As Delhi rushes to boost its coal generation to satisfy rocketing energy demands, John Kerry’s decision to single out India as a “challenge” provokes fury.
It’s rush hour in the world’s most polluted city, and just visible through the dense blanket of smog is an electronic billboard informing motorists that the air quality has dropped from “very poor” to “severe”.
If this were Beijing an emergency would be declared, with schools closed for the day and production at factories halted. But here in Delhi, judging by faces barely visible behind anti-pollution masks, nobody seems to have noticed.
When John Kerry, the US secretary of state, last week singled out the country most likely to pose a “challenge” to climate change talks at Paris, it wasn’t China he named – it was India.
On top of the carbon-spewing traffic that clogs the Indian capital’s streets, that challenge comes in the enormous form of the 1.5bn tonnes of coal the country aims to extract annually by 2020. That is double its current output.
And if there is one thing that Western countries can agree on, it is that dirty, polluting coal needs to be phased out.
Unfortunately, that isn’t something India, already the world’s third-largest polluter, is about to do.
Faced with a rapidly growing population, a buoyant but fragile economy blighted by constant power shortages and millions still living in abject poverty, India argues that it cannot simply decide between renewable and non-renewable power – it needs both.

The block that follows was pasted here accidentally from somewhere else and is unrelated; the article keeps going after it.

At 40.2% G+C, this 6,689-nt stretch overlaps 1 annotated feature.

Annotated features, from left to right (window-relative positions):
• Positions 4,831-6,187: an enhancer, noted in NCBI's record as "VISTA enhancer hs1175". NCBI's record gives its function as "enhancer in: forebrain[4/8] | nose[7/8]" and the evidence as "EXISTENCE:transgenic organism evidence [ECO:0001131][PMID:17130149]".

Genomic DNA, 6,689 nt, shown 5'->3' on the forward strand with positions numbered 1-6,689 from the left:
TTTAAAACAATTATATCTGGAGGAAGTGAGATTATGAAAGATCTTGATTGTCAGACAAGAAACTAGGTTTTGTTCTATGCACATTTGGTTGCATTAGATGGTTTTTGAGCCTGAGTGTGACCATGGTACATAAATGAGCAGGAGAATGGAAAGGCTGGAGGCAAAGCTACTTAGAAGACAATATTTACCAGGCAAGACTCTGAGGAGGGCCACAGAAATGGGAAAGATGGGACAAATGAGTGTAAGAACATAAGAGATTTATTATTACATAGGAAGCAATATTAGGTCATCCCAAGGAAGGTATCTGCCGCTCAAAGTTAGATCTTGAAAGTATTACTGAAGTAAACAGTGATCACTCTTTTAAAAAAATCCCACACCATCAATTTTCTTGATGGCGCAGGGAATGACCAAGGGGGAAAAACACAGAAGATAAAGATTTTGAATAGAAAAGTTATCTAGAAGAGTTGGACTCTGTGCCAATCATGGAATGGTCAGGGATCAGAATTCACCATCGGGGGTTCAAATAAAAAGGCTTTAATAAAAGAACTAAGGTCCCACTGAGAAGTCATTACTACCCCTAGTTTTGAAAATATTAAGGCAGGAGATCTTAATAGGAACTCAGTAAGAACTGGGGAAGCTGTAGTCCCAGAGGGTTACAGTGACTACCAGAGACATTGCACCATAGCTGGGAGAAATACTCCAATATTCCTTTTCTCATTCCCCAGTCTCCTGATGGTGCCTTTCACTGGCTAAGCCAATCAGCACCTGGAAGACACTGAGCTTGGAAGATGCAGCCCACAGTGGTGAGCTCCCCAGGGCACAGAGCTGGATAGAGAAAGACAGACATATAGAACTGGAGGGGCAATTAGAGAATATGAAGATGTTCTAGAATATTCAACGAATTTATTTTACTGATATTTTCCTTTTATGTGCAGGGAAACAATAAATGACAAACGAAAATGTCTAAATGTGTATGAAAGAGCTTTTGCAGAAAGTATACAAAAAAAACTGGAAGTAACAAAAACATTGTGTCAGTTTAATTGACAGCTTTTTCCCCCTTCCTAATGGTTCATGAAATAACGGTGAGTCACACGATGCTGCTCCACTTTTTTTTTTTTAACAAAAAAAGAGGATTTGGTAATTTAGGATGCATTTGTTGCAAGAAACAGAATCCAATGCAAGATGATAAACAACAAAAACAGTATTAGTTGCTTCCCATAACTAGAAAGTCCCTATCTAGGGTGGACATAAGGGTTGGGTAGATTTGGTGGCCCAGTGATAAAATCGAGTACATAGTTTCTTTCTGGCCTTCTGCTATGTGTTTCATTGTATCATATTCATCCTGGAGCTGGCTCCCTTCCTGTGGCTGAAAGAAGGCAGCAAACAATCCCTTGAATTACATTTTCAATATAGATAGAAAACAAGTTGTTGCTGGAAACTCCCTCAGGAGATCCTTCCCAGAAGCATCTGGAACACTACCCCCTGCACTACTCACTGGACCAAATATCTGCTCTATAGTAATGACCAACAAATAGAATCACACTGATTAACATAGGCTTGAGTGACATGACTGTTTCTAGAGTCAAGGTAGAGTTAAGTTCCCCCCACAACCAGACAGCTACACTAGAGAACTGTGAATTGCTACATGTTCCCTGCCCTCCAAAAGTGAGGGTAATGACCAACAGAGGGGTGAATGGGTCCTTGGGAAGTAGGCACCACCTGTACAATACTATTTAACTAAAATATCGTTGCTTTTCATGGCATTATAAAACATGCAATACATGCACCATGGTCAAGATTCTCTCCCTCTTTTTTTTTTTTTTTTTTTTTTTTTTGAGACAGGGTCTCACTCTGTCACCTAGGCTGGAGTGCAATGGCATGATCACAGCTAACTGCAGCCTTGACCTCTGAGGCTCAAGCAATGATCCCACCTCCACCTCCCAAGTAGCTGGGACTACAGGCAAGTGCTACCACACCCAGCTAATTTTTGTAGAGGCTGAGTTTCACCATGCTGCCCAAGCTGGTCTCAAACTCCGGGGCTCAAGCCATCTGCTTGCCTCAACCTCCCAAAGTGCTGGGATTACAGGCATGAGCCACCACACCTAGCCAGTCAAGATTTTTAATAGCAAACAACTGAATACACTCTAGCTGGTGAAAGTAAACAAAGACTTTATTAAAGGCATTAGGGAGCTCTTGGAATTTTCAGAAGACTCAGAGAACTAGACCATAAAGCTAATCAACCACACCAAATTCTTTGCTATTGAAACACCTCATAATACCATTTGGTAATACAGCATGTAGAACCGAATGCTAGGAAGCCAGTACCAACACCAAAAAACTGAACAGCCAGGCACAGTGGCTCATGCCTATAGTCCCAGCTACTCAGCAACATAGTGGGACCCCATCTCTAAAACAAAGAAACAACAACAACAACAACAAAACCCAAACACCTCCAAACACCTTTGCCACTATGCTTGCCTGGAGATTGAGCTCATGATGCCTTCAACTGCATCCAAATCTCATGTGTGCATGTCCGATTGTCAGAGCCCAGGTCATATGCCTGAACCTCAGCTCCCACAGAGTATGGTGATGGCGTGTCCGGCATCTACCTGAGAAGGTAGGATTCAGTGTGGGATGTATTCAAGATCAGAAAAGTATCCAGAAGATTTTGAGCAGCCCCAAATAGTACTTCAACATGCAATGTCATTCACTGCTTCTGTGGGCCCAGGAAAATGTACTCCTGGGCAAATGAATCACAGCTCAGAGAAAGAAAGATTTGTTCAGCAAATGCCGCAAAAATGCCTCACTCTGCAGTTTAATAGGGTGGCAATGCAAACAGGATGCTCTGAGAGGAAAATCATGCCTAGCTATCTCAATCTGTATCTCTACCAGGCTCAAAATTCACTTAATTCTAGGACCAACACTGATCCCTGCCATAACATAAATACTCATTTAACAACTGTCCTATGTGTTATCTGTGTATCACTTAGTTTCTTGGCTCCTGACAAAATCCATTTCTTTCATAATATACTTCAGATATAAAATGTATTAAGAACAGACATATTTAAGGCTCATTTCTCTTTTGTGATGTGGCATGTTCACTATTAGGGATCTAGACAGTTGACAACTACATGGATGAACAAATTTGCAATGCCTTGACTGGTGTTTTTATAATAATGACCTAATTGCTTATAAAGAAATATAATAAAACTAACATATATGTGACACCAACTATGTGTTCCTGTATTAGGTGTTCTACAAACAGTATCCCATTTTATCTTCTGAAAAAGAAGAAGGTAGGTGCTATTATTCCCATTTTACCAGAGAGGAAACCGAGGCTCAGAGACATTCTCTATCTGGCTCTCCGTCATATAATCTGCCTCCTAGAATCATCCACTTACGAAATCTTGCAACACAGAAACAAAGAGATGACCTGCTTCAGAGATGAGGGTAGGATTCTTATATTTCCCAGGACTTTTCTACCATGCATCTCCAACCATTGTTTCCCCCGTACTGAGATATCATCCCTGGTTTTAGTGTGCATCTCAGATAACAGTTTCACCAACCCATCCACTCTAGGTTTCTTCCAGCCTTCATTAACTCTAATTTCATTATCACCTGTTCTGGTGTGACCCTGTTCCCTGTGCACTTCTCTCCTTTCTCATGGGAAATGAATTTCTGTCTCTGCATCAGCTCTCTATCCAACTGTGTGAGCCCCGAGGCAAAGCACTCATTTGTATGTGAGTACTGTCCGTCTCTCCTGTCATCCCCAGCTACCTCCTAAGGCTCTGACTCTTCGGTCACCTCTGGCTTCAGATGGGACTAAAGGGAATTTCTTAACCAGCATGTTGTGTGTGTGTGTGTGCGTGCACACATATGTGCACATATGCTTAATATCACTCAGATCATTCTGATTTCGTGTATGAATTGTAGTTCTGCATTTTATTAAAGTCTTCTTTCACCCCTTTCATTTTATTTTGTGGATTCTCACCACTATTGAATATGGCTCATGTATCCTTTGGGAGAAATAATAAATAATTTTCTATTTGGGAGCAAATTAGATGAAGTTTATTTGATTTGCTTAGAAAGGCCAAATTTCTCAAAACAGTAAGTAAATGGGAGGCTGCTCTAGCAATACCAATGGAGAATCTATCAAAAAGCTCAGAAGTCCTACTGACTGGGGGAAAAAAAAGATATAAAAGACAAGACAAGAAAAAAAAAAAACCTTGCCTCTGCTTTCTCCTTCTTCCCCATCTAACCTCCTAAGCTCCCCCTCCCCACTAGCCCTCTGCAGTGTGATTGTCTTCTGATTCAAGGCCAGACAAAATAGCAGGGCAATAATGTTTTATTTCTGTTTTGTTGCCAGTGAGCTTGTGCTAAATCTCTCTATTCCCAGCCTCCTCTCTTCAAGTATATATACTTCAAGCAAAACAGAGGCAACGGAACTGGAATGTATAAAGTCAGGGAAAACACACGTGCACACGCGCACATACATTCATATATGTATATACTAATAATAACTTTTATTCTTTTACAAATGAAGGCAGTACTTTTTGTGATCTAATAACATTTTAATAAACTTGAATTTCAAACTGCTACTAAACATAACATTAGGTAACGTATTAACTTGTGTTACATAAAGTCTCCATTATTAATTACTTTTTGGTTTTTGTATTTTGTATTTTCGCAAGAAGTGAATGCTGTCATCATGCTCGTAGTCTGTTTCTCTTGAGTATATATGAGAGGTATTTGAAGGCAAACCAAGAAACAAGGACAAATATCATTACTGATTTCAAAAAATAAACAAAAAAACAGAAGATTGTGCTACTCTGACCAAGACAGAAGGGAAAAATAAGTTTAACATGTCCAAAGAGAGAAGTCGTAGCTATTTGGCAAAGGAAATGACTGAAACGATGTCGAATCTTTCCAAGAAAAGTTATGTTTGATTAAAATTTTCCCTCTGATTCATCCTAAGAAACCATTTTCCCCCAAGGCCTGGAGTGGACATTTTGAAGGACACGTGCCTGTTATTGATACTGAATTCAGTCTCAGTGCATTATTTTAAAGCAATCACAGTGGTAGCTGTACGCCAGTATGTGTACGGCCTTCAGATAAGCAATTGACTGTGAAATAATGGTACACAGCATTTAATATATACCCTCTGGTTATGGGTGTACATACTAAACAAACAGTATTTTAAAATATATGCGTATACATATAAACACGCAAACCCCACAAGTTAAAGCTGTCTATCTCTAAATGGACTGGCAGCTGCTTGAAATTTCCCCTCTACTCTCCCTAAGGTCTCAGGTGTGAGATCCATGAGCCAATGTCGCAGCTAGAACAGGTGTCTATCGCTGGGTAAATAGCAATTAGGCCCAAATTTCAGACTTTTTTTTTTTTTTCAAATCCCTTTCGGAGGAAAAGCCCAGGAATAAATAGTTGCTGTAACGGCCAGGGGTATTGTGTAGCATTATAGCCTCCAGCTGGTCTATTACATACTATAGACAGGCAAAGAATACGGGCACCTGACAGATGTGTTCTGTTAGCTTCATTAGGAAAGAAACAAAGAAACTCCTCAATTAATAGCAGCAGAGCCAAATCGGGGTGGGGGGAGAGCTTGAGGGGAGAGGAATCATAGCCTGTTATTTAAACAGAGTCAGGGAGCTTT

So a breakneck dash for coal is taking place across the country, where on average one new mine is opening every month.
As a result, India’s carbon dioxide emissions, are expected to rise from 1.7bn tonnes in 2010 to 5.3bn – about a sixth of all the carbon dioxide released in the world last year – by 2030. And even that is unlikely to satisfy India’s ravenous demand for energy.
India has announced efforts to boost renewables too. Prime Minister Narendra Modi will launch a “solar alliance” of 122 solar-rich countries at Paris, seeking to attract $100bn per year global investment in the technology. He has also spoken of the need for new, cleaner methods of coal generation.
In both cases, Mr Modi seeks to remind the West of its promises to help finance the developing world’s fledgling green industries – promises he says it has failed to honour.